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Chapter twenty-four concludes the book with the second half of Joshua’s farewell speech to Israel. In the first half (chapter 23) Joshua reminded Israel of God’s promises and warned them to remain loyal to him. In this chapter he took it one step further. Rather than simply allowing them to say, “We are willing to do all the words that the LORD has said,” which the previous generation said after coming out of Egypt and then failed (Exodus 24:4), Joshua led them in a sort of vow renewal ceremony. He did this in four steps.
First, he reminded them of their history, not just to Egypt but all the way back to Abraham (Joshua 24:1-13). This is important, because Moses had already told them that they were not special for their own sake but because of God’s promises to Abraham, Isaac, and Jacob (Deuteronomy 7:7-11). So Joshua reminded them of the promises to the patriarchs, then showed how those promises began to be fulfilled. The people of this generation were either children or not yet born when they left Egypt, but many of them still remembered the miracles, and all of them experienced the recent conquest of the land. This section is essentially a short summary of the books of Exodus through Joshua, up to their present time.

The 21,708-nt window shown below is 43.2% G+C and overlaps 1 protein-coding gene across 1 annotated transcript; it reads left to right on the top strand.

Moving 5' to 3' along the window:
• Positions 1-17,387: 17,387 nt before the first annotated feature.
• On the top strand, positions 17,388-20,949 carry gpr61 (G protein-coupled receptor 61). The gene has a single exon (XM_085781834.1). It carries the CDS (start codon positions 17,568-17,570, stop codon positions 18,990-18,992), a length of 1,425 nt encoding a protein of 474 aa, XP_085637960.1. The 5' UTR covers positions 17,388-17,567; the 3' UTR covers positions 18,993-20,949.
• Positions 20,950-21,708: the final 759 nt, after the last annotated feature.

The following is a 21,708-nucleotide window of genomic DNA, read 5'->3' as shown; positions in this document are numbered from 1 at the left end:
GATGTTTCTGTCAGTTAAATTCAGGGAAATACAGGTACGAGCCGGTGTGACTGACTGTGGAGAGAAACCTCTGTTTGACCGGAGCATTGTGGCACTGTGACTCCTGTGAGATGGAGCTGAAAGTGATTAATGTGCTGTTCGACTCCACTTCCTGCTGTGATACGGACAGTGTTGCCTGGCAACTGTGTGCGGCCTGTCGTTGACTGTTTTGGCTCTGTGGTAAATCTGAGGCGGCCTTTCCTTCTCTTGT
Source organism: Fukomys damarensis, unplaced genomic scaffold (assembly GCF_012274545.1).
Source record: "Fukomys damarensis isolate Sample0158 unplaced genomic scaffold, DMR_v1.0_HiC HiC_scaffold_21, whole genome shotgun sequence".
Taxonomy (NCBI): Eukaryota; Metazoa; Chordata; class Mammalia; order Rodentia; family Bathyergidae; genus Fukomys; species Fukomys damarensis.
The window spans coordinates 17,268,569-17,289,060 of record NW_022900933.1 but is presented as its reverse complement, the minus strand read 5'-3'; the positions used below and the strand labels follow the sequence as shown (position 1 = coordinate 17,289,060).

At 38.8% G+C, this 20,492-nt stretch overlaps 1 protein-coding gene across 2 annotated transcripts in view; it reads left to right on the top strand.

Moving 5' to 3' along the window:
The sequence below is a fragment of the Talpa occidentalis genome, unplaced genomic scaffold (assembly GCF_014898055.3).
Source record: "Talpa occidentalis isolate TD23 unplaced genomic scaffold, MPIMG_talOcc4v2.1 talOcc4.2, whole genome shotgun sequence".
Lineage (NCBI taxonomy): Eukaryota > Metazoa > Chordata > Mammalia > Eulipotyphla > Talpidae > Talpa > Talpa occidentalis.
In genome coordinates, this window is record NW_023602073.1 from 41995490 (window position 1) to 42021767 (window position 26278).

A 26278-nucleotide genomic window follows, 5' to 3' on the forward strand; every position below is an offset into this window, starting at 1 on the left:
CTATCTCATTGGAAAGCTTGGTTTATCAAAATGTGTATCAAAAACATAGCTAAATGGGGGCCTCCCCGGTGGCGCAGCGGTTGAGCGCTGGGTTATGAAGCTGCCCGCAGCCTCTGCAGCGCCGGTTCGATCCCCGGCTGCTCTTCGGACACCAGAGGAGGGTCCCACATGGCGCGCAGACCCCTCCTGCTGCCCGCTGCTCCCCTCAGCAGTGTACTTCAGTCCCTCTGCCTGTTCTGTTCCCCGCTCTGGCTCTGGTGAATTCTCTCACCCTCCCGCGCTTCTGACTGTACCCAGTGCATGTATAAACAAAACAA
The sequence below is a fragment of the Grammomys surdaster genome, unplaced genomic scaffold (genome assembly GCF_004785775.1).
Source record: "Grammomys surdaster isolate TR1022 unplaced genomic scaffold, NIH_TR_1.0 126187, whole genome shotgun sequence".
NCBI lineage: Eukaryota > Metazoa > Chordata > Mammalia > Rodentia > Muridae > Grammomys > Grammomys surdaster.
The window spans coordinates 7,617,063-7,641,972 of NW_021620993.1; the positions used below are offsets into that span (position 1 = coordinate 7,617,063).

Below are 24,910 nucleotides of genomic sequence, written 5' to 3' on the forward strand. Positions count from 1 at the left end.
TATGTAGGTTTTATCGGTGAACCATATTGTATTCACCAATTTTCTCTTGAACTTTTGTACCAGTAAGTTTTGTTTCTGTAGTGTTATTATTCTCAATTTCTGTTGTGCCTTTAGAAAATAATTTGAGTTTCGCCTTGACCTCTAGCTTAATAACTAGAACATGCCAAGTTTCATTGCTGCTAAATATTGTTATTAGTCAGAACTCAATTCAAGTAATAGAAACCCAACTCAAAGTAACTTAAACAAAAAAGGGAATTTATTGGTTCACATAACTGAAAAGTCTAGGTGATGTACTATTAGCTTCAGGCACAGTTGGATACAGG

Second, Joshua gave them a short exhortation to remain loyal to Jehovah (Joshua 24:14-15). His command to “put aside the gods your ancestors worshiped beyond the Euphrates and in Egypt” refers back to Abraham and the generations in Egypt. In Joshua 24:15 he challenged them to make their decision. It was similar to Moses’ challenge before they entered the land, seven years earlier: “Look! I have set before you today life and prosperity on the one hand, and death and disaster on the other. … Therefore choose life so that you and your descendants may live!” (Deuteronomy 30:15, 19)
Third, following their promise to remain faithful to Jehovah (Joshua 24:16-18), Joshua warned them that they would not actually remain faithful. In fact, Israel’s greatest downfall, which led to their captivities, was the worship of false gods.
Fourth, after insisting that they really would remain loyal to Jehovah, Joshua drew up a covenant that the people unanimously agreed to (Joshua 24:21-28). This did not supersede the covenant God made through Moses. Instead it was this generation’s promise to follow through with that covenant that the previous generation made.
Joshua died at the age of 110, closing out what was probably the most faithful time in Israel’s history (Joshua 24:29-33). Joshua 24:31 notes that the nation was faithful until that generation died out. A final note is that Joseph’s bones were finally buried in the new land, just as he had requested when he died, nearly 500 years earlier (Genesis 50:24-26).